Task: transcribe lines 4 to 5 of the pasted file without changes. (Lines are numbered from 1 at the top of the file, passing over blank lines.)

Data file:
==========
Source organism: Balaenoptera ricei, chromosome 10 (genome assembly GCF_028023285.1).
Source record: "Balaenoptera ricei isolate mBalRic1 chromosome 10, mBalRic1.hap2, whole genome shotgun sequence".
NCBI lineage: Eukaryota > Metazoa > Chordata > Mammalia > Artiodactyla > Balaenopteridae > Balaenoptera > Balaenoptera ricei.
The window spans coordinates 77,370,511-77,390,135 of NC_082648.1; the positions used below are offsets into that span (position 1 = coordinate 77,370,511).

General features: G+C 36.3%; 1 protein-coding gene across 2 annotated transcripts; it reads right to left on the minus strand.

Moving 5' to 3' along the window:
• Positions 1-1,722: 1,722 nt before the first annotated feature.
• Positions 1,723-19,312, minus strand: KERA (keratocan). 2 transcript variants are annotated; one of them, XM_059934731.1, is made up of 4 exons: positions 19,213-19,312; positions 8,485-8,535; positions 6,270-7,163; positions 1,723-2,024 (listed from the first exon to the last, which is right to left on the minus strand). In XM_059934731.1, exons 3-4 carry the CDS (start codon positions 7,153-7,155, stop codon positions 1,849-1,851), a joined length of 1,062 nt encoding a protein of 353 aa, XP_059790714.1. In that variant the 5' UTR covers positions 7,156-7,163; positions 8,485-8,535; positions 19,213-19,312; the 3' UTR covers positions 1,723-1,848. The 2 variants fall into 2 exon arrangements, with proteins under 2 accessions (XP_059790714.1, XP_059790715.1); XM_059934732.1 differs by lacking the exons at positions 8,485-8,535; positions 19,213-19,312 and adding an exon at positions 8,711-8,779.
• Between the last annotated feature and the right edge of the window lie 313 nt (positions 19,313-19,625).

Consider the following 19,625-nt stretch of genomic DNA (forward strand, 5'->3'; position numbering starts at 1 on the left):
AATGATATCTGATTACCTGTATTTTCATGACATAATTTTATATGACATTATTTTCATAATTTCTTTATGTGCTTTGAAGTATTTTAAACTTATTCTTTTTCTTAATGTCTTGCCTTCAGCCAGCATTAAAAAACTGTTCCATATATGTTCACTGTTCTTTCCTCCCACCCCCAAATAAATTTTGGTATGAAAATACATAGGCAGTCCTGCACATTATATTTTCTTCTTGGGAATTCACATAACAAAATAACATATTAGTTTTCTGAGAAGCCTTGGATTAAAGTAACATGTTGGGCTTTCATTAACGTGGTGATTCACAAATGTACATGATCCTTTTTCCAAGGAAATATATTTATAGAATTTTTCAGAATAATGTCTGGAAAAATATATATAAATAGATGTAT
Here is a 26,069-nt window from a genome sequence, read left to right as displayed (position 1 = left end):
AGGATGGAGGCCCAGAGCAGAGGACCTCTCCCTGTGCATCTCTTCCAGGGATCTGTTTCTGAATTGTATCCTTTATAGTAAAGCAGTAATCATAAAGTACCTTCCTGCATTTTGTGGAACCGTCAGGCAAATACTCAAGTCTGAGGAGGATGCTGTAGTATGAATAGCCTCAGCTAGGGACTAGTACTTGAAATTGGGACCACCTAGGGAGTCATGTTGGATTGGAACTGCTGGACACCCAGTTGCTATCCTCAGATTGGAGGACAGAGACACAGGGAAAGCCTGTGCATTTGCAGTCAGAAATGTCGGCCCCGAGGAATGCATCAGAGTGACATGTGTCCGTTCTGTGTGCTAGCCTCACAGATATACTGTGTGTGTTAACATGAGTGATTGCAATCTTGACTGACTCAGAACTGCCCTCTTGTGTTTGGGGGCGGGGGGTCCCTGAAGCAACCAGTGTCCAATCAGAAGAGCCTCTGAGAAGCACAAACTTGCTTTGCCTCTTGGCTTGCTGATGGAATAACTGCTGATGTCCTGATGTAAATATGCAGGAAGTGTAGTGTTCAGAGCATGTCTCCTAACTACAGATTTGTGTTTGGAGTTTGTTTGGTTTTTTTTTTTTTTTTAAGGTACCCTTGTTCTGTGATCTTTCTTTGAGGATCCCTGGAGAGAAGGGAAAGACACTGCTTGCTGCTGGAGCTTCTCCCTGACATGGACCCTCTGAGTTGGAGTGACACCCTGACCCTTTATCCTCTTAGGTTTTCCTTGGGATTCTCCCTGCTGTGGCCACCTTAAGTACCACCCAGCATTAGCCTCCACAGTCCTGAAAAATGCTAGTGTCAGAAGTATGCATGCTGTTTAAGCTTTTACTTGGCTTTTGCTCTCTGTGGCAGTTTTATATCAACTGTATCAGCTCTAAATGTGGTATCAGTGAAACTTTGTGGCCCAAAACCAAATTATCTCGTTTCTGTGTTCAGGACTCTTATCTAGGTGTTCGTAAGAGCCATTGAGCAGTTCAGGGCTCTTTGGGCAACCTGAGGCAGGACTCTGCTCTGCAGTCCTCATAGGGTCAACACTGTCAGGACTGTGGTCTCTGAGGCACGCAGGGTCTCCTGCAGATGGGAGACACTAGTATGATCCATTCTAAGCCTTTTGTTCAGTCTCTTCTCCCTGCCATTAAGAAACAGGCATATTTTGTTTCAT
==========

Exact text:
The window spans coordinates 77,370,511-77,390,135 of NC_082648.1; the positions used below are offsets into that span (position 1 = coordinate 77,370,511).

General features: G+C 36.3%; 1 protein-coding gene across 2 annotated transcripts; it reads right to left on the minus strand.